Our team has recently grown and as part of that process I’ve been showing how I’ve tended to do some of the sysadmin type stuff, such as deployment, managing log files[*], checking system health etc. For a brief period it felt as if the answer to every question started with “FOR /F” - the Swiss Army Knife of Windows batch file programming. One week it also ended up being the answer to two questions via Twitter!
Given that I work on Distributed Systems is that such a shock? After all, whatever I want to do, I’m likely to want to do the same thing to every server in the farm and that implies use of some looping construct either to generate a batch file with the same command multiple times:-
psexec \\SERVER-1 cmd.exe /c . . .
psexec \\SERVER-2 cmd.exe /c . . .
psexec \\SERVER-3 cmd.exe /c . . .
. . .
Or just one command executed multiple times, controlled by a simple list:-
for /f %h in(machines.txt) do @psexec \\%h cmd.exe /c . . .
This latter variant requires a text file (called machines.txt) with one server hostname per line like so:-
Of course rather than crafting one on-the-fly every time I have a number of files, one called DEV-machines.txt, another called UAT-machines.txt and finally a PROD-machines.txt which are pre-configured.
Whilst PSEXEC pretty much makes an appearance in every one-liner I write, usually to invoke a command on a remote host, the simpler task of cleaning up folders in a non-sequential way doesn’t feature it for once. Sometimes you’d like a little more progress than a straight “RMDIR /S /Q” will give you (i.e. none) and so a sprinkling of FOR /D allows you to iterate a bunch of folders and output their name before recursively deleting them:-
for /d %d in (folder\2010_??_??) do @echo %d & rmdir /s /q %d
A little extra parallelism can then also easily be achieved by firing up a few more command prompts with START (which will default to the CWD of the parent) and splitting up the work:-
Prompt-1> for /d %d in (folder\2010_01_*) do @echo %d & rmdir /s /q %d
Prompt-2> for /d %d in (folder\2010_02_*) do @echo %d & rmdir /s /q %d
For those that have successfully avoided batch file programming the “&” separates commands. A “&&” ensures the second is only executed if the first succeeded, whilst a “|” does the opposite and executes the second only if the first fails.
Probably one of the most unintuitive aspects of Windows batch file programming is creating variables from data in a file. For example our current Heath Robinson overnight batch scheduler uses a combination of the Windows Task Scheduler and batch files to sequence it[#]. The “batch date” is stored in a text file (BatchDate.txt) like so:-
To read this into a variable so that it can then be passed onto the child scripts and processes requires the following:-
for /f %v in (\\dfs\share\BatchDate.txt) do @set BatchDate=%v
Who would of thought you need a loop to read a single value! If you want to store it as a “key=value” pair instead you need a little more magic to parse the line:-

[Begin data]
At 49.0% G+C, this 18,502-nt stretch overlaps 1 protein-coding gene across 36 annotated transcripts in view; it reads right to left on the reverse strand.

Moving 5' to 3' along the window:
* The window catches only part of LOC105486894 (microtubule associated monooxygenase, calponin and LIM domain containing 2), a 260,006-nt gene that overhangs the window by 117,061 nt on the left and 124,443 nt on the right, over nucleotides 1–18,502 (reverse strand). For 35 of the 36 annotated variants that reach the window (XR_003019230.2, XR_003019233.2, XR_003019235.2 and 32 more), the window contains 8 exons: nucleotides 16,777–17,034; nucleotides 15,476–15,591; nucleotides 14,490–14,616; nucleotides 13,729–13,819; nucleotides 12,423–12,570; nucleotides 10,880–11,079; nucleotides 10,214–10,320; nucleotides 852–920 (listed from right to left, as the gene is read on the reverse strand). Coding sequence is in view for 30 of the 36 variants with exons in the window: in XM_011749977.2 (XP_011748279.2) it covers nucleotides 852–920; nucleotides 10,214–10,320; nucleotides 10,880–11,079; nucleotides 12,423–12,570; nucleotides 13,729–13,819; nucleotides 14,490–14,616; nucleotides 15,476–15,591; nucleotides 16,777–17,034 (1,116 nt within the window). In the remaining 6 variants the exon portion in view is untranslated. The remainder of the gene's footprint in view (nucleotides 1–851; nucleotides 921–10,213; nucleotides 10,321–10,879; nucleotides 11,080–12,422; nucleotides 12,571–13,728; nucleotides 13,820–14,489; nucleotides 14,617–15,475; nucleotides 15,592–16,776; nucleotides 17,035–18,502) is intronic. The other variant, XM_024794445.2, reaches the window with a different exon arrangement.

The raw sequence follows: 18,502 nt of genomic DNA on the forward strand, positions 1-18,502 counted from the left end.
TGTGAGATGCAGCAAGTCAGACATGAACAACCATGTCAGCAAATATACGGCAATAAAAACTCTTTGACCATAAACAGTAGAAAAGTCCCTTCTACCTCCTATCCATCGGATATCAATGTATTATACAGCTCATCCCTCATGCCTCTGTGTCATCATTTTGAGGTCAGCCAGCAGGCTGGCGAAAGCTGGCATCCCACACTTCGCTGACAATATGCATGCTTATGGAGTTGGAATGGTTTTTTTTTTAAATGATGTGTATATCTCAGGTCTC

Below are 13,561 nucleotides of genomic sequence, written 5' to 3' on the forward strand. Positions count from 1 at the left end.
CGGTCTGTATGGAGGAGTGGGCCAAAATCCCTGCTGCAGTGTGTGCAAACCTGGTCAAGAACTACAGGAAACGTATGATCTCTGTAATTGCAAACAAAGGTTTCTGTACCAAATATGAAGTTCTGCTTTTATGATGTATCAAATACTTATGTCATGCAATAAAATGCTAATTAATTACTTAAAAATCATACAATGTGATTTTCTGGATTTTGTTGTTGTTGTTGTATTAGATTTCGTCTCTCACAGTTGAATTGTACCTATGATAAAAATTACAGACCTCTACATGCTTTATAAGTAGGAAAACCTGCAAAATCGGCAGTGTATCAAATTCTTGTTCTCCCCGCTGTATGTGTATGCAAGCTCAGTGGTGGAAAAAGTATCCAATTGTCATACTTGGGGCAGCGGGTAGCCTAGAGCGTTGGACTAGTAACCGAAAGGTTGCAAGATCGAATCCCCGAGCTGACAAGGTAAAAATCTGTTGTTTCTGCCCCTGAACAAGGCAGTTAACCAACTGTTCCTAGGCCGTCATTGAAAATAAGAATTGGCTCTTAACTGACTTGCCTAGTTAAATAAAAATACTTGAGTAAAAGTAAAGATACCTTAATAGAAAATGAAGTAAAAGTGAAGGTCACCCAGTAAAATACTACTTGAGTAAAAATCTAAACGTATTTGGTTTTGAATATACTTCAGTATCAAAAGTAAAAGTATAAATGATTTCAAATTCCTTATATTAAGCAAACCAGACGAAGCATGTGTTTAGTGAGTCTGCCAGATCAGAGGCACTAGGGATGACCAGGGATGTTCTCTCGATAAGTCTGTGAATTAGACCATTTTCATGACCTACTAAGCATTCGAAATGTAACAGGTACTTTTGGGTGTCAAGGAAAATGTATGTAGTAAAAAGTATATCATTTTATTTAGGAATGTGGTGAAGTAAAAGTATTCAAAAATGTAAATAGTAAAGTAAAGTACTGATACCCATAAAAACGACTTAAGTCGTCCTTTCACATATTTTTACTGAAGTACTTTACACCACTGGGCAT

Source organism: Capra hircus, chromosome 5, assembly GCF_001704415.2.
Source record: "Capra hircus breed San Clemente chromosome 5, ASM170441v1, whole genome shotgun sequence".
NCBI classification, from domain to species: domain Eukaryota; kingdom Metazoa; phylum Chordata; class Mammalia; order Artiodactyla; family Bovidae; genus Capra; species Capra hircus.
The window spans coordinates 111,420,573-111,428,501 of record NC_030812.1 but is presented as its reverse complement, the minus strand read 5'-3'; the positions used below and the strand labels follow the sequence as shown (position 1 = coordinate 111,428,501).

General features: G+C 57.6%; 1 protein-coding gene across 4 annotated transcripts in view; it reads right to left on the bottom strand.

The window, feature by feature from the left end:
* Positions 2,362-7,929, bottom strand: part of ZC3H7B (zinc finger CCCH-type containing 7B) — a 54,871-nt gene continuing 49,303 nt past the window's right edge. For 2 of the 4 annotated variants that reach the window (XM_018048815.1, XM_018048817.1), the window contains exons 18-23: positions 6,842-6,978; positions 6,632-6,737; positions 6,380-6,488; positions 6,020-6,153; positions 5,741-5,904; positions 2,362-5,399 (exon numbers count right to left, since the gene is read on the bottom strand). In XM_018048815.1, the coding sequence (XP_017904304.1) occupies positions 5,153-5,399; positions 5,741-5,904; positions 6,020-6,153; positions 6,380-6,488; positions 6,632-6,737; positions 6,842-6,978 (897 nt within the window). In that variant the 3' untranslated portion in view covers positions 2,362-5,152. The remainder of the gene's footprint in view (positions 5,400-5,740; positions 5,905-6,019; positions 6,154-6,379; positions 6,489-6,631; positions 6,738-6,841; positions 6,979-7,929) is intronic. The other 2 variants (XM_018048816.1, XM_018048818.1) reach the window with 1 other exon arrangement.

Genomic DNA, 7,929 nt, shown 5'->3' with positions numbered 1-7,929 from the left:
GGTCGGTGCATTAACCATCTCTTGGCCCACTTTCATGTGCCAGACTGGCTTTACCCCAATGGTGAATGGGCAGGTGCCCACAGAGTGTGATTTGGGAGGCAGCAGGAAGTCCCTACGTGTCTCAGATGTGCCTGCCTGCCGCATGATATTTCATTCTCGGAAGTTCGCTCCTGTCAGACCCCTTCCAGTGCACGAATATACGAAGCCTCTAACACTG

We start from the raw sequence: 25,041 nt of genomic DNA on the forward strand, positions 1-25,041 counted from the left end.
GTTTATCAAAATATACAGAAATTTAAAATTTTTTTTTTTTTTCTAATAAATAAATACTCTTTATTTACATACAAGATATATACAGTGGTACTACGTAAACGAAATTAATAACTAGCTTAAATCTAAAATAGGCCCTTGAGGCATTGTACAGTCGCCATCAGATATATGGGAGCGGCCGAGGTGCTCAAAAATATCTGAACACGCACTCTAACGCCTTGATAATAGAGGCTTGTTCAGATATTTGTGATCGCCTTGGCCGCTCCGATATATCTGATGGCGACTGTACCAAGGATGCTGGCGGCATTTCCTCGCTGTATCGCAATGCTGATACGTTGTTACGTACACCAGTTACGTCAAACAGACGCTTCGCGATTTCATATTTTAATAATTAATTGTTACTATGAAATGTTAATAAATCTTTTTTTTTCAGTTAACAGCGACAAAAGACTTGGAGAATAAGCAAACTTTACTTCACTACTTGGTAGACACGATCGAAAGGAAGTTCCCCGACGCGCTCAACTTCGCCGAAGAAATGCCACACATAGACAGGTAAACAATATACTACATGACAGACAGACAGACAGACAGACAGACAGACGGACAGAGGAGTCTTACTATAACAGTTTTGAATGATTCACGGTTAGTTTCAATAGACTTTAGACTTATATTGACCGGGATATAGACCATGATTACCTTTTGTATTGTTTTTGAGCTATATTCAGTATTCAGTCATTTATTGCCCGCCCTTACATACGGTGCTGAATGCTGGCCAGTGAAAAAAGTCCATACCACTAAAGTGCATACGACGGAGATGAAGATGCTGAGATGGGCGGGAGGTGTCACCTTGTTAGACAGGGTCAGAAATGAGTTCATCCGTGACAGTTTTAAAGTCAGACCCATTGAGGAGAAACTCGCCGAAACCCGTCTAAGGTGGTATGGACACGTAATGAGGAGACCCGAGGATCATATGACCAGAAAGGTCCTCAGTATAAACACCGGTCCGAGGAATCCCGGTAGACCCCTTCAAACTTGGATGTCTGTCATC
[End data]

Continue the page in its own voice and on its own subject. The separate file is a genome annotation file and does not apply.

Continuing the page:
for /f "delims== tokens=1,2" %i in (c:\temp\test.txt) do @set %i=%j
There are various options that you can pass to FOR to control the parsing, such as “eol=;” if you want to allow comments in your input file like so:-
; NB: Server being repaired
PowerShell is clearly a better tool for doing any serious scripting under Windows but it suffers one major drawback when you’re using it as we are to sequence a set of operations - PowerShell can’t modify the variables of the calling process. If a PowerShell script forms the root process this isn’t a problem, but when old school batch files are leading the way it’s harder work. If it wasn’t for the annoying problems PowerShell has with doing simple stdout redirection[$] it would be a no brainer to switch.
Anyway, going back to our previous example of reading in variables, you can invoke a PowerShell one-liner and read the output into a variable, as I showed in this StackOverflow answer to get yesterday’s date:-
for /f "usebackq" %i in (`PowerShell ^(get-date^).adddays^(-1^).tostring^('yyyy-MM-dd'^)`) do set Yesterday=%i
However there is a fair bit of ugliness in this technique because you need to escape the parenthesis with the ^ (hat) character and to allow the date format string to be passed through correctly (it either needs to be in single or double quotes) you need to enclose the command with the ` (backtick ) character instead of the usual ‘ (apostrophe).
You Can Remember This Stuff?
Even after all this time I still can’t remember half the switches and options that you can use with “FOR” so it’s lucky that I do remember this command to bring up the manual:-
Bizarrely enough it also lists the set of modifiers you can use on the loop variables to munge paths, such as getting the parent folder, file extension etc.
[*] This should of course be automated, but with limited resources it’s been well down the priority list.
[#] See [*] for the reasons why this came about :-)
[$] I already have a post queued up on this as I think it’s one of the most annoying things you discover when trying to switch from using batch files to PowerShell scripts.